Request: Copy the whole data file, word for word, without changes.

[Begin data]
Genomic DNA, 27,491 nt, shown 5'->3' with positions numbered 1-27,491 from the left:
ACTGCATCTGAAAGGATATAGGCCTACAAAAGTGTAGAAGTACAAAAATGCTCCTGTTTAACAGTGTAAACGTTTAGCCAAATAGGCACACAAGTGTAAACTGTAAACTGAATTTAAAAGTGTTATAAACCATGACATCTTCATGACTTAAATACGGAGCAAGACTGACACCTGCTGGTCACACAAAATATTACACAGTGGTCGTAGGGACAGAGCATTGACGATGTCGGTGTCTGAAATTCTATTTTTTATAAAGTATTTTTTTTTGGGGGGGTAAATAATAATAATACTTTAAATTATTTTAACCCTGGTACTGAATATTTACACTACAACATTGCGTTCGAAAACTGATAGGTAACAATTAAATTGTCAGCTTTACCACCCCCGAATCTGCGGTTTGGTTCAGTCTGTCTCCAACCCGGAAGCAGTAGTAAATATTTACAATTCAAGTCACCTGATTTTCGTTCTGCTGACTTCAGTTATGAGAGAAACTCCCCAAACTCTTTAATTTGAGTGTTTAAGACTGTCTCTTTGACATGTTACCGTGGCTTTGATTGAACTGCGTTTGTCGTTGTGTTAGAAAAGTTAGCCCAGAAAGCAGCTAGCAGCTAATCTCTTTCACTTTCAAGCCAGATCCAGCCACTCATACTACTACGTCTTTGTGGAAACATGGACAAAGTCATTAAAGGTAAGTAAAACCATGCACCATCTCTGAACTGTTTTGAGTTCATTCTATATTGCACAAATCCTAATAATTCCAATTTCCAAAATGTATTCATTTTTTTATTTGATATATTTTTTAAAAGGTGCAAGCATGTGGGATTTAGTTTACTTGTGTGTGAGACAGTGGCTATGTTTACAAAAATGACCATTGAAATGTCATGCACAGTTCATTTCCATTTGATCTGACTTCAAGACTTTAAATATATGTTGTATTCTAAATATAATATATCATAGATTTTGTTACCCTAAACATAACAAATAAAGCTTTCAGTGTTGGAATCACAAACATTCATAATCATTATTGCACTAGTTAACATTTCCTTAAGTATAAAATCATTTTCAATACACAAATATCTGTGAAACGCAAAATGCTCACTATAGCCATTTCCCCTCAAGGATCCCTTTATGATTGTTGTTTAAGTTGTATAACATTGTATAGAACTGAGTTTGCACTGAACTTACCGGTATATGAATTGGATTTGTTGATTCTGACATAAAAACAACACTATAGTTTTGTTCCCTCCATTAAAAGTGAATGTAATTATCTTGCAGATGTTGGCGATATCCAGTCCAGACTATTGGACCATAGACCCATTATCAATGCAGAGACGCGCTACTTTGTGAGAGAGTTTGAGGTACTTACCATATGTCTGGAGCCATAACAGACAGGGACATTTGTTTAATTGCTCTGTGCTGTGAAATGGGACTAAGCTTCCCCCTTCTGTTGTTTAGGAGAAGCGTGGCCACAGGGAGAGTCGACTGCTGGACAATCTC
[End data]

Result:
Genomic DNA, 27,491 nt, shown 5'->3' with positions numbered 1-27,491 from the left:
ACTGCATCTGAAAGGATATAGGCCTACAAAAGTGTAGAAGTACAAAAATGCTCCTGTTTAACAGTGTAAACGTTTAGCCAAATAGGCACACAAGTGTAAACTGTAAACTGAATTTAAAAGTGTTATAAACCATGACATCTTCATGACTTAAATACGGAGCAAGACTGACACCTGCTGGTCACACAAAATATTACACAGTGGTCGTAGGGACAGAGCATTGACGATGTCGGTGTCTGAAATTCTATTTTTTATAAAGTATTTTTTTTTGGGGGGGTAAATAATAATAATACTTTAAATTATTTTAACCCTGGTACTGAATATTTACACTACAACATTGCGTTCGAAAACTGATAGGTAACAATTAAATTGTCAGCTTTACCACCCCCGAATCTGCGGTTTGGTTCAGTCTGTCTCCAACCCGGAAGCAGTAGTAAATATTTACAATTCAAGTCACCTGATTTTCGTTCTGCTGACTTCAGTTATGAGAGAAACTCCCCAAACTCTTTAATTTGAGTGTTTAAGACTGTCTCTTTGACATGTTACCGTGGCTTTGATTGAACTGCGTTTGTCGTTGTGTTAGAAAAGTTAGCCCAGAAAGCAGCTAGCAGCTAATCTCTTTCACTTTCAAGCCAGATCCAGCCACTCATACTACTACGTCTTTGTGGAAACATGGACAAAGTCATTAAAGGTAAGTAAAACCATGCACCATCTCTGAACTGTTTTGAGTTCATTCTATATTGCACAAATCCTAATAATTCCAATTTCCAAAATGTATTCATTTTTTTATTTGATATATTTTTTAAAAGGTGCAAGCATGTGGGATTTAGTTTACTTGTGTGTGAGACAGTGGCTATGTTTACAAAAATGACCATTGAAATGTCATGCACAGTTCATTTCCATTTGATCTGACTTCAAGACTTTAAATATATGTTGTATTCTAAATATAATATATCATAGATTTTGTTACCCTAAACATAACAAATAAAGCTTTCAGTGTTGGAATCACAAACATTCATAATCATTATTGCACTAGTTAACATTTCCTTAAGTATAAAATCATTTTCAATACACAAATATCTGTGAAACGCAAAATGCTCACTATAGCCATTTCCCCTCAAGGATCCCTTTATGATTGTTGTTTAAGTTGTATAACATTGTATAGAACTGAGTTTGCACTGAACTTACCGGTATATGAATTGGATTTGTTGATTCTGACATAAAAACAACACTATAGTTTTGTTCCCTCCATTAAAAGTGAATGTAATTATCTTGCAGATGTTGGCGATATCCAGTCCAGACTATTGGACCATAGACCCATTATCAATGCAGAGACGCGCTACTTTGTGAGAGAGTTTGAGGTACTTACCATATGTCTGGAGCCATAACAGACAGGGACATTTGTTTAATTGCTCTGTGCTGTGAAATGGGACTAAGCTTCCCCCTTCTGTTGTTTAGGAGAAGCGTGGCCACAGGGAGAGTCGACTGCTGGACAATCTC